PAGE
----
Former productive farms now derelict

Hemps

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#1
Government farms bought at a cost of R30-million for emerging black farmers in the Eastern Cape are lying in a state of forlorn abandonment.

Saturday Dispatch investigated four of the farms in Komga and Igoda and found they had gone from being working farms on purchase to being unproductive and derelict.


GROWN WILD: Hopewell dairy farm near Macleantown on the N6 was given to Cwayita Mboni, seen standing next to unused ploughing implements. Also, below, a dip tank for cattle is overgrown by shrubs
Pictures: RANDELL ROSKRUGE
Sources spoken to said the number of government farms in the province in this state was probably closer to 20.

The farms were bought by the Department of Rural Development and Land Reform (DRDLR) to create jobs and eradicate poverty.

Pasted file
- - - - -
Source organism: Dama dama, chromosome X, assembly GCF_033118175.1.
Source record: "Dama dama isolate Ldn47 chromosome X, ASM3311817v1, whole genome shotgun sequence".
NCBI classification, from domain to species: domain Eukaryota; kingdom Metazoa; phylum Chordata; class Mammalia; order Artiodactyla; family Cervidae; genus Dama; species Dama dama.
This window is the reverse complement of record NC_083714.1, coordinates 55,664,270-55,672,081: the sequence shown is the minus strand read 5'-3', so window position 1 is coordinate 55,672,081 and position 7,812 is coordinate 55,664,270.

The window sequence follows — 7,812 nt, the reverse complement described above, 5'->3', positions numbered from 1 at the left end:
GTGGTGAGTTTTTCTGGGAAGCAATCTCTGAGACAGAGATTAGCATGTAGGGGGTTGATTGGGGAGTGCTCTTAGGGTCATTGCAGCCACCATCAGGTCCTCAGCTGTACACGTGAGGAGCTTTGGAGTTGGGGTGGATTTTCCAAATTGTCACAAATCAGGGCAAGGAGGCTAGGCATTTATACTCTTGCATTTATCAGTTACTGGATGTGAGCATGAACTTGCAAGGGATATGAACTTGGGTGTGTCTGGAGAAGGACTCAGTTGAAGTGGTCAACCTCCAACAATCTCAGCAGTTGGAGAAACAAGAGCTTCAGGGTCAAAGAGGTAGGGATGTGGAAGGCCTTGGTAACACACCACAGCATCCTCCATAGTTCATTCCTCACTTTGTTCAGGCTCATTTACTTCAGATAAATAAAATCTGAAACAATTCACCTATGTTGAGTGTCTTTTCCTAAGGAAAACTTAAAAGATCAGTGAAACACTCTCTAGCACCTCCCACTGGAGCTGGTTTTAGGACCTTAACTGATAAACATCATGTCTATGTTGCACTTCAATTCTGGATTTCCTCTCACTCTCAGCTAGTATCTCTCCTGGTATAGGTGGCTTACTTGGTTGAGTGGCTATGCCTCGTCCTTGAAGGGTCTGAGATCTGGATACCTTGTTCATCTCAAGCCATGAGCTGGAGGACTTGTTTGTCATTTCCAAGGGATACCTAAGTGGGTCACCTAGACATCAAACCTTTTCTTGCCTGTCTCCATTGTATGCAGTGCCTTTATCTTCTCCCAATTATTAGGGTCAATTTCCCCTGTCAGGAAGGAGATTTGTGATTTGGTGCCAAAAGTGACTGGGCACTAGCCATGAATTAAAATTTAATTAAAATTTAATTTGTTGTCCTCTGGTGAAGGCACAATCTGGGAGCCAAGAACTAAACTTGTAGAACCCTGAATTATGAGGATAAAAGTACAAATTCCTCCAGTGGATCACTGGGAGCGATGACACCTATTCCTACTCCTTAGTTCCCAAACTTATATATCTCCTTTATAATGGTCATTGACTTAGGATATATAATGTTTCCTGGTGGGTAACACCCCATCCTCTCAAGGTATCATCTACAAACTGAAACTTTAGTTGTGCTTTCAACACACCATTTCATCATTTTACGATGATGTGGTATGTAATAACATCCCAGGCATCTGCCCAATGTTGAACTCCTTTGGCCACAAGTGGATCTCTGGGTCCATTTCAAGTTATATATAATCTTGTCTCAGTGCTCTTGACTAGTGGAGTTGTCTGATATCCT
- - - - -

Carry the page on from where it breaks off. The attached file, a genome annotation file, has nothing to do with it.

But those seen by Saturday Dispatch are mostly derelict.

Many of these farms were working businesses, producing dairy products, crops (mostly maize) and beef for the market and for breeding.

The Saturday Dispatch team visited four of the farms worth R29.1-million in the Buffalo City Metro area. Three are dairy farms, while a fourth is a crop and livestock farm.

The farms visited have ploughing fields and grazing camps that are overgrown by grass and infested with black wattle.

We can reveal that:

lHopewell dairy farm, bought for R8.8-million, which had 188 dairy cattle in 2016 and produced more than 1000 litres of milk daily, is left with only 50 cattle today and produces less than 50 litres a day;